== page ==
Put a stop to torture

I have no doubt that, if given the chance, terrorists would rid the Earth of everyone who doesn’t like them. I also have no doubt that a task like that would start in America.

They hate us — then again, so do a lot of people — but I can’t help but wonder if we are agitating the situation.

I used to love the show “24.” Jack Bauer can’t manage to spend a minute of his day doing anything other than saving a major city. Usually that involves some variation on a situation where a person is tortured to get information about where a bomb, or gas bomb, or dog with a bomb in it, might be. Once while watching the show, I couldn’t help but find myself thinking that if Jack Bauer would break one more bone in a terrorist’s body, he would no doubt be able to find the bomb that was going to bring down the shopping district of Rodeo Drive.

Upon catching myself with this thought in my head, I became ashamed.

Really? Torture is the answer? I realized then that I disagreed with the unassuming part of my brain that thought that Jack Bauer could do no wrong — because torture is not the answer.

I know the arguments for torture, and no, I am not suggesting that we play patty-cake with terrorist suspects, but I am suggesting that we don’t simulate their death by partially drowning them upside down.

Recently, presidential candidates Rudy Giuliani, Mitt Romney and Fred Thompson said that torture procedures like waterboarding should not be ruled out and that Guantanamo Bay should remain open.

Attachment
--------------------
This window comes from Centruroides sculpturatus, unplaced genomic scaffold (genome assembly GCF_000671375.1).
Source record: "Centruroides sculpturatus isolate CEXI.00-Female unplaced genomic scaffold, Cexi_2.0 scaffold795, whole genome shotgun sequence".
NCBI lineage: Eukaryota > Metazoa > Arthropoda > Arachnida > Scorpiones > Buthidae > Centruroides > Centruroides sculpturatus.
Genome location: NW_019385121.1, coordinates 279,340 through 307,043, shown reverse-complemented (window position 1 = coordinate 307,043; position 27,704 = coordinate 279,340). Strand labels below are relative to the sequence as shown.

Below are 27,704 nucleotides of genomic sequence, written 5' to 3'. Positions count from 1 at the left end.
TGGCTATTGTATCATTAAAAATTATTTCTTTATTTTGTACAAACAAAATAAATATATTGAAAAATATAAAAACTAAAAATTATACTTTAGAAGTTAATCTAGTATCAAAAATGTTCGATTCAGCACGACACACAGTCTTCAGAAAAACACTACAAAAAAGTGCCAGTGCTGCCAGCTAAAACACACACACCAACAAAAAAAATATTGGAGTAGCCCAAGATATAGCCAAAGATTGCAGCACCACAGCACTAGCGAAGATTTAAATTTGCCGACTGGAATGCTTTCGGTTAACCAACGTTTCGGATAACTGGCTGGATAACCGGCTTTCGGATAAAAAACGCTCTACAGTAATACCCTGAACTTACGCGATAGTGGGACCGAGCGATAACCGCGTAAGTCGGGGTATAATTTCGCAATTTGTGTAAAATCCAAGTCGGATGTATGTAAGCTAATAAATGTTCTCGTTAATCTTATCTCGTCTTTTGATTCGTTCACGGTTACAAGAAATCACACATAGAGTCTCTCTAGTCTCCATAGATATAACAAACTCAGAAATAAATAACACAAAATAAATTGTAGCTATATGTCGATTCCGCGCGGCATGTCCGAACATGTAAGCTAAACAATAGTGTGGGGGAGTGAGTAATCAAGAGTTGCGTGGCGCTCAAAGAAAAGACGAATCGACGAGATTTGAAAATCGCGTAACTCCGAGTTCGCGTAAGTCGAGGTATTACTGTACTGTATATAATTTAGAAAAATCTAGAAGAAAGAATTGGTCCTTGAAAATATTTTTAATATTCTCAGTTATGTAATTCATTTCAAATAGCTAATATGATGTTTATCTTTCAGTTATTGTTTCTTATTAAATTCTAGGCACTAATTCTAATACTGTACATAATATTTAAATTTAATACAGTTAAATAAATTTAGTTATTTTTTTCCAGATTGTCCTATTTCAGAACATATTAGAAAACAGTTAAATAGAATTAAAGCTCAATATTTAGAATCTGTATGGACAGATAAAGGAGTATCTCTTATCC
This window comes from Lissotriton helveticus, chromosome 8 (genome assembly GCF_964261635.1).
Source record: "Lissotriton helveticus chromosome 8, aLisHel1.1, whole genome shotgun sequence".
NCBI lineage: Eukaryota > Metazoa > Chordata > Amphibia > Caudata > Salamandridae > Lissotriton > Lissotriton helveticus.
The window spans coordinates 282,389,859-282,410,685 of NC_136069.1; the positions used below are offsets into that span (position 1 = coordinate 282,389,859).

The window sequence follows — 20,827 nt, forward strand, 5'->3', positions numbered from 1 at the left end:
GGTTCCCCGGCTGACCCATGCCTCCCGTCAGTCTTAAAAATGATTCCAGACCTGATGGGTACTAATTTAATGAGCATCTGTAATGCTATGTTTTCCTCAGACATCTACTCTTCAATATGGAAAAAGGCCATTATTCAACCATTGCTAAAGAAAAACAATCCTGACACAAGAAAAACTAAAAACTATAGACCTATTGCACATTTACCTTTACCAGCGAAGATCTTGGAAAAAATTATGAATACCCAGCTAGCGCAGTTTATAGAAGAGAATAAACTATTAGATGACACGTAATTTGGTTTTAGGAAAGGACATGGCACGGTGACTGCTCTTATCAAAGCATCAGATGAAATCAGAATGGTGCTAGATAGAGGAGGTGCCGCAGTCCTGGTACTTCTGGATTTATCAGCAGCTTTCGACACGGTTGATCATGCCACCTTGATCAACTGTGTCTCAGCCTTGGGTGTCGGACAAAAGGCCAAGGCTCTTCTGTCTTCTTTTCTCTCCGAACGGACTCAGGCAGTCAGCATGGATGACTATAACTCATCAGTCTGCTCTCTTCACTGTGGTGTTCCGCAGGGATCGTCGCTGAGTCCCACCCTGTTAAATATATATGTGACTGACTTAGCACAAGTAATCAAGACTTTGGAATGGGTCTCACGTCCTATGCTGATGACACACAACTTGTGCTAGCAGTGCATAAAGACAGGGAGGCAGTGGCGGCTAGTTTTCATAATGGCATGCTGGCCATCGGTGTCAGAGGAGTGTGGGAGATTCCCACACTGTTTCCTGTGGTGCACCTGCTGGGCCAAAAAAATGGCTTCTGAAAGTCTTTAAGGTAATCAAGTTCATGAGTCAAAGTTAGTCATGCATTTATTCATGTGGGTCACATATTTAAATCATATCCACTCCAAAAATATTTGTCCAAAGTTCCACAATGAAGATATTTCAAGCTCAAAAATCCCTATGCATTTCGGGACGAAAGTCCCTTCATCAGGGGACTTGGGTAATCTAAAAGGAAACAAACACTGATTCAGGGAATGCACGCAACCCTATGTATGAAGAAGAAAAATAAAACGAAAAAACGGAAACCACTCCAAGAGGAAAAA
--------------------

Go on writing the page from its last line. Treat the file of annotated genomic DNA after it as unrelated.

I don’t have a problem with the prison remaining open. However, I do have a problem with our country throwing the Geneva Conventions out the window and torturing prisoners. No matter how many times President Bush calls them “enemy combatants” and claims that they are therefore, not protected under the conventions, I can’t help but see the prisoners we have as what they really are — prisoners of war who should be afforded the rights of a policy that’s supposed to separate humanitarianism from barbarianism.

Politicians use the excuses that Islamic radicals want to kill Americans and that without these practices we cannot properly fight the war on terror.

Here’s a thought, though, isn’t it feasible to think that by torturing our prisoners of war, we are only instilling in them, and in the people of their countries, a greater hatred of America? We cannot know the effect our actions have now, but it is possible that some day, our prisoners will go home and tell all those around them exactly what we did to them.

The hatred will recycle and give rise to a new generation of those who want to hurt our nation.

The United States, and specifically those presidential candidates who could one day be the leaders of our country, need to take a stand on the torture that happens at Guantanamo Bay. As every other country is expected to, we need to abide by the Geneva Conventions because it’s the only way to ensure the respectable standing of our nation in the future.

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